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The Littons of Manila

19 April 2012

No, the surname is NOT derived from some migrant Chinese ancestor named “Li Ton”.

The Manila Littons are of European descent. Burke’s “History of the Landed Gentry in Great Britain and Ireland” lists Litton’s as Huguenots. The Huguenots were members of the Protestant Reformed Church of France who were had been driven from France during a series of religious persecutions in the late 17th century by the dominant Catholic Church. They migrated to a tranquil valley, now called Littondale in Yorkshire. A branch of the clan moved to Dublin, Ireland around 1660. One can still find traces of the Littons’ legacy in present-day Ireland. A small street off the river that cuts through Dublin’s East end into the Dublin Bay is called Litton Lane which is steeped in modern music history. What is now Litton Lane Hostel used to be the recording studios of such world-famous performers like U2 and Van Morrison.

Research conducted by Filipino genealogist Mona Magno-Veluz traces the movement of the Littons to Asia from Europe and their connection via maternal links to other prominent (some medieval) European clans. The person highlighted is the son of the next.


Litton Residence, 1945

A family tree in graphic form can be found here (click tree icons to expand).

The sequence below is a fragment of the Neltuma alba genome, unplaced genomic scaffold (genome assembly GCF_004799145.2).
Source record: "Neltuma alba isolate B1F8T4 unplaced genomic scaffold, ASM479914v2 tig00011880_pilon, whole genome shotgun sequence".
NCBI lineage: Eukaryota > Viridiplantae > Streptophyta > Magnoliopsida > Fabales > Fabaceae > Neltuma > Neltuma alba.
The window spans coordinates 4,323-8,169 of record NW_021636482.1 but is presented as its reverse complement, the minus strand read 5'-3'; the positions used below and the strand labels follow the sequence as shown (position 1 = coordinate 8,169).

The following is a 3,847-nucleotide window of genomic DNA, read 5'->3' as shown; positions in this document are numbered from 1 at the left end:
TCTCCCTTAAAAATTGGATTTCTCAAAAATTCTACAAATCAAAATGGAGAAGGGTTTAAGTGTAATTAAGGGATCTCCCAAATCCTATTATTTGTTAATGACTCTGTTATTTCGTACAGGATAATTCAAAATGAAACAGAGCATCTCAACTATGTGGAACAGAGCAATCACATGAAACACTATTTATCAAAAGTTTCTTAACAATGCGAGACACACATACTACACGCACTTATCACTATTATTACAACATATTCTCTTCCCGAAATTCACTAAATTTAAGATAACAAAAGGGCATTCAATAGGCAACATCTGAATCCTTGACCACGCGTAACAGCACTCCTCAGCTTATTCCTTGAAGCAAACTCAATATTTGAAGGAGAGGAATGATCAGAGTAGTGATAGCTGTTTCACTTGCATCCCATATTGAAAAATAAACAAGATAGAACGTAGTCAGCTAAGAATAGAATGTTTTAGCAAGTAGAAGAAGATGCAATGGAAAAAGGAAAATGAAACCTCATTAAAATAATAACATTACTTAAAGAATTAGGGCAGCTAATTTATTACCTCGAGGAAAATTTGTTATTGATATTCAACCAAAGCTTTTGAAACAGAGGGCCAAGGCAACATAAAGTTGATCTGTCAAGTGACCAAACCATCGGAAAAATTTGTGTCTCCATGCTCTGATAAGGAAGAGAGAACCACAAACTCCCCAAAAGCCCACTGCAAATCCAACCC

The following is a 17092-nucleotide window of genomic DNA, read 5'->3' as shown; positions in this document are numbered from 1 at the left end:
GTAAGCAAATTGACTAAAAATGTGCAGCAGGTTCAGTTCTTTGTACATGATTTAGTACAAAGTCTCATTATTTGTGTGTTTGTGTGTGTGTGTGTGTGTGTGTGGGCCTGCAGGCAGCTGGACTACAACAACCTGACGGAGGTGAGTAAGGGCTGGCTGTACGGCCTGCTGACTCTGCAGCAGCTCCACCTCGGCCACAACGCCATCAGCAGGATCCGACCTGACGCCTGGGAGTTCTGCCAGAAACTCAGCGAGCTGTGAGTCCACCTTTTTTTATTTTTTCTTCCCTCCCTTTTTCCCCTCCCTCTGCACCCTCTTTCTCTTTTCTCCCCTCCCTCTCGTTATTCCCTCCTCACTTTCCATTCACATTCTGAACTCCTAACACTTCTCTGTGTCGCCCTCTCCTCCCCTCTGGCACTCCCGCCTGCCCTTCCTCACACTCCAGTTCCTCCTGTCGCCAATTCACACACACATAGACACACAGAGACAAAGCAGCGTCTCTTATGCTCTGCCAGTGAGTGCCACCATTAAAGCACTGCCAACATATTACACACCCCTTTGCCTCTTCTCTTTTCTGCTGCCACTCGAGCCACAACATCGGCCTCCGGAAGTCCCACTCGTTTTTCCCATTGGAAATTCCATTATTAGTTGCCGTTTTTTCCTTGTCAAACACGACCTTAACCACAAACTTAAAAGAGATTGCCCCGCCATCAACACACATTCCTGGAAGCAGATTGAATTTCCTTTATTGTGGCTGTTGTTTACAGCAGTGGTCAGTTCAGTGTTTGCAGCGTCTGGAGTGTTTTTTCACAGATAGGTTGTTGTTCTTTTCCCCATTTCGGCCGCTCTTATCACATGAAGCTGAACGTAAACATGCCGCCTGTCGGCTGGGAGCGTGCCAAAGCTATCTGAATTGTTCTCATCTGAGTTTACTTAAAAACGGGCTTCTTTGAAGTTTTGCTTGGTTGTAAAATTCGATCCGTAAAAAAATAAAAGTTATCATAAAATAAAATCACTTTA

GENERATION 1. George Litton Sr., the patriarch of the Manila Litton’s, moved to the Philippines from China, acquiring properties and establishing businesses — among them, the Litton Knitting Mills (founded in 1954). Their pre-war home in Manila along Isaac Peral (now U.N. Avenue) corner Florida (now M. Orosa) Streets, was “a beautiful three storey Moorish styled edifice with arches, balconies, and a roof garden” in the affluent neighborhood of the city, home to many a businessmen and expatriates of the day. He first married Rosa Tulod, with whom he had the following children. His second wife was Leonor Trinidad Sochayseng.

(1a) George T. Litton Jr. serves as the honorary consul of the Dominican Republic to Manila.
(1b) James T. Litton has worked tirelessly for the erection of monuments to the memory of the WWII heroes. He is a lawyer and a hardworking member of the “Battling Bastards of Bataan”.
(1c) Edward T. Litton
(1d) Emma Litton-Laperal
(1e) Gloria Litton-del Rio
(1f) Grace Litton-Gallego
(1f) Johnny T. Litton is a businessman, television personality and society columnist.

GENERATION 2George John L’Establere Litton was born around 1867 in Dublin, Ireland. He matriculated at Oxford University’s Oriel College on 14 December 1885 at age 18.  In 1891, he was appointed cadet at the Straits Settlements,  a group of British territories located in the Malayan Peninsula.  He moved to China where he began his career as a diplomat and occupied various government posts:  Student Interpreter (1895), acting Consul at Chungking (1898-1899) Assistant at the Burma-China Frontier Delimitation Commission (1899-1900), First Class Assistant (1900), Officer-in-charge at Teng-yueh (1901-1902) and at Yunnan-fu (1902-1903) and finally, Consul at Teng-yueh, Yunnan (1903-1906).  Unfortunately, he lived a short life — he died on 09 January 1906 at Kingai, China at 39 years old. His worldly possessions worth 21,134 pounds (about 2.4 million pounds today) was granted to George Barker and Ronald Peake by a probate judge in London on 05 May 1906. He married a local girl, So Hopi, whose Western name is Mary; and they were blessed with several children — among them: